Coronaviruses (CoV) are a large family of viruses that cause illness ranging from the common cold to more severe diseases such as Middle East Respiratory Syndrome (MERS-CoV) and Severe Acute Respiratory Syndrome (SARS-CoV). A novel coronavirus (nCoV) is a new strain that has not been previously identified in humans. 

Coronaviruses are zoonotic, meaning they are transmitted between animals and people.  Detailed investigations found that SARS-CoV was transmitted from civet cats to humans and MERS-CoV from dromedary camels to humans. Several known coronaviruses are circulating in animals that have not yet infected humans.


Reported illnesses have ranged from mild symptoms to severe illness and death for confirmed coronavirus disease 2019 (COVID-19) cases.  Most of those cases would be mild, and some people might show no symptoms at all. But the prospect of being infected with a new virus can be frightening. The symptoms to look out for, according to the Centers for Disease Control and Prevention (CDC), are

  • Fever
  • Coughing
  • Shortness of breath
  • In rare cases, it can lead to severe respiratory problems, kidney failure

 These symptoms usually appear between two days and two weeks of exposure to the virus. People who are older or have existing medical conditions, such as heart disease, may be at higher risk of serious illness. This is similar to what is seen with other respiratory illnesses, such as influenza.


There are currently no vaccines available to protect you against human coronavirus infection. The following steps will help to reduce contact with others:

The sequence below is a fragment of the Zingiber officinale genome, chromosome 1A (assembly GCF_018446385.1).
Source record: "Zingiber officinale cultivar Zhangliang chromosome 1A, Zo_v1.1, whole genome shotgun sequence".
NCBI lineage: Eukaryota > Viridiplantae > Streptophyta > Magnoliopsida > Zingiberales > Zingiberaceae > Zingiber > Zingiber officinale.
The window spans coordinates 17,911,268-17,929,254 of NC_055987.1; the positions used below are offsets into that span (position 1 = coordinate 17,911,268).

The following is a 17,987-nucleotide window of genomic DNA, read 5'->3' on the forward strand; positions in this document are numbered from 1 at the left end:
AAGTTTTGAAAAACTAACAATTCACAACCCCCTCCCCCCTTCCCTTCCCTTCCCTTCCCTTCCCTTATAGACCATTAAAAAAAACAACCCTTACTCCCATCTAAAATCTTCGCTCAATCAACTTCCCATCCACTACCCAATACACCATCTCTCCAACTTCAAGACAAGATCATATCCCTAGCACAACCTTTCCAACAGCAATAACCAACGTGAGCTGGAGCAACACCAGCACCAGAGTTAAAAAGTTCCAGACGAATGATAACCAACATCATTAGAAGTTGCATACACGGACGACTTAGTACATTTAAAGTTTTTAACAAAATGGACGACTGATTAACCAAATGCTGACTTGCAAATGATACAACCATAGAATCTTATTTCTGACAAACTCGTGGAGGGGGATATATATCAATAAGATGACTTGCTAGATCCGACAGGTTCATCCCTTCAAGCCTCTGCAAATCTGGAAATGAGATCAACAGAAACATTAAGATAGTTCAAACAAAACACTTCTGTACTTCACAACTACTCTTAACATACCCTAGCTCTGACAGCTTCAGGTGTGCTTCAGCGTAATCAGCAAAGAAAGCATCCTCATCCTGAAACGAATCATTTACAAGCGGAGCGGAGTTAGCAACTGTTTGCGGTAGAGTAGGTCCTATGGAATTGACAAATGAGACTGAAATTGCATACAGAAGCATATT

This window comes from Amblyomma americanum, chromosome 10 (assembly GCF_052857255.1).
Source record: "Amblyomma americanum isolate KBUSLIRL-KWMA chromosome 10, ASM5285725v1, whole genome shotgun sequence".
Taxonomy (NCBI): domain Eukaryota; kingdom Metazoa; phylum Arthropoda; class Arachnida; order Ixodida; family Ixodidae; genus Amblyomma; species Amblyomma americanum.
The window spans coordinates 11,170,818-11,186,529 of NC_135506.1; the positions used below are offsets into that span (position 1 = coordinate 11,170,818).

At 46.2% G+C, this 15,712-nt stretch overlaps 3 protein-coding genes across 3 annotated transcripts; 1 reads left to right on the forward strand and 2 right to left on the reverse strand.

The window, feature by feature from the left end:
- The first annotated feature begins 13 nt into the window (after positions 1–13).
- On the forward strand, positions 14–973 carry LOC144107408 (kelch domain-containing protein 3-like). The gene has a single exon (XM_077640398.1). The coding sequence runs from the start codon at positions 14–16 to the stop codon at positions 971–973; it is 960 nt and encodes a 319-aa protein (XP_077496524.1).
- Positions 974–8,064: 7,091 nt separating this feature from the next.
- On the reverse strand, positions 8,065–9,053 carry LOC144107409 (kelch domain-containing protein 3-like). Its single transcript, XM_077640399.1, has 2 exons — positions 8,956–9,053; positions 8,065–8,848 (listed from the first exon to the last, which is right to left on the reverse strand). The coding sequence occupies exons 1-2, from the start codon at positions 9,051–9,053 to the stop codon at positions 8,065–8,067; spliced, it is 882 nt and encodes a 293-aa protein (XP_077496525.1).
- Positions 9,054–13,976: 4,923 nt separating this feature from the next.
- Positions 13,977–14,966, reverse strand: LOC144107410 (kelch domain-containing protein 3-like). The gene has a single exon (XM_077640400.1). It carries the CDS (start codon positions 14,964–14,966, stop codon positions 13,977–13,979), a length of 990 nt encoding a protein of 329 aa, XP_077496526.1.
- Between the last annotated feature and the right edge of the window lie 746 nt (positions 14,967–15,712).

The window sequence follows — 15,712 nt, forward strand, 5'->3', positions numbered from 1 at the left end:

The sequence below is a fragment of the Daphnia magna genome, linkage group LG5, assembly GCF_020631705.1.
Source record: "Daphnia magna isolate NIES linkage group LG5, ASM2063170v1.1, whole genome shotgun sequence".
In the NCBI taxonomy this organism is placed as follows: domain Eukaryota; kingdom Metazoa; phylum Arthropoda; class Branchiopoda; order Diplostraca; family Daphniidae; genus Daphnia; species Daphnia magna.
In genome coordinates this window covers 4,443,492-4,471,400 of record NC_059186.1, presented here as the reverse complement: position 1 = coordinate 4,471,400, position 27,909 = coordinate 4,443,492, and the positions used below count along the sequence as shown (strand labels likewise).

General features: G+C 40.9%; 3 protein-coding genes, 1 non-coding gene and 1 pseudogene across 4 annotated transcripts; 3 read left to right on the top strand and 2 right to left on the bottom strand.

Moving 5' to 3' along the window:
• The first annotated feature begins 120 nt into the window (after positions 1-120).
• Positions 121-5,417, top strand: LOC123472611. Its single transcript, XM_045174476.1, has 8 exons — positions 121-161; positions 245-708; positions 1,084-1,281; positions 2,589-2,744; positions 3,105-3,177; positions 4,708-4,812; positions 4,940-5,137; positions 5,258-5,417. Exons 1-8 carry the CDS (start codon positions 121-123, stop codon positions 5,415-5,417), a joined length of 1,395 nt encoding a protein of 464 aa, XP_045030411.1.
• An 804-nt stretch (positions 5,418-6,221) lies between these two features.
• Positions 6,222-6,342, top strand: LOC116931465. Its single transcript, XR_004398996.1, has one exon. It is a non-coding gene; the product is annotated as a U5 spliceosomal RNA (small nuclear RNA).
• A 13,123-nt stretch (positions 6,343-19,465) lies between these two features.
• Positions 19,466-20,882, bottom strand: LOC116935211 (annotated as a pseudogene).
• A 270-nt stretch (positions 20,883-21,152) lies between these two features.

1) Advice on the Use of Masks- It is advised to use medical masks in communities, at home and at health care facilities in areas that have reported outbreaks caused by the 2019 novel coronavirus (nCoV). It is intended for public health and infection prevention and control (IPC) professionals, health care managers, health care workers and community health workers.

2) Wash your hands- Experts agree that washing your hands frequently is one of the most important acts in preventing virus spread. Specifically, clean hands often with soap for at least 20 seconds. And don’t just grab any soap, specifically pick up an antibacterial cleanser, and paying good attention to nail beds, fingertips and spaces between fingers when washing.

3) Refrain from touching your face-  Do not touch your face, eyes, nose, and mouth since you can transmit a virus in a single touch. While coming into contact with a contaminated surface won’t immediately confirm the spread, infection occurs when you touch your eyes, your mouth, or the inside of the nose. You can also be infected by breathing in infected droplets or virus suspended in the air from a cough or sneeze. However, those don’t last as long in the air as they do on surfaces. Another solution is to wipe down your surroundings with disinfectant wipes before coming into contact with them.

Here are five more things to remember, per the CDC:

  • Avoid close contact with people who are sick.
  • Avoid touching your eyes, nose and mouth.
  • Stay home when you are sick.
  • Cover your cough or sneeze with a tissue, then throw the tissue in the trash.
  • Clean and disinfect frequently touched objects and surfaces using a regular household cleaning spray or wipe.


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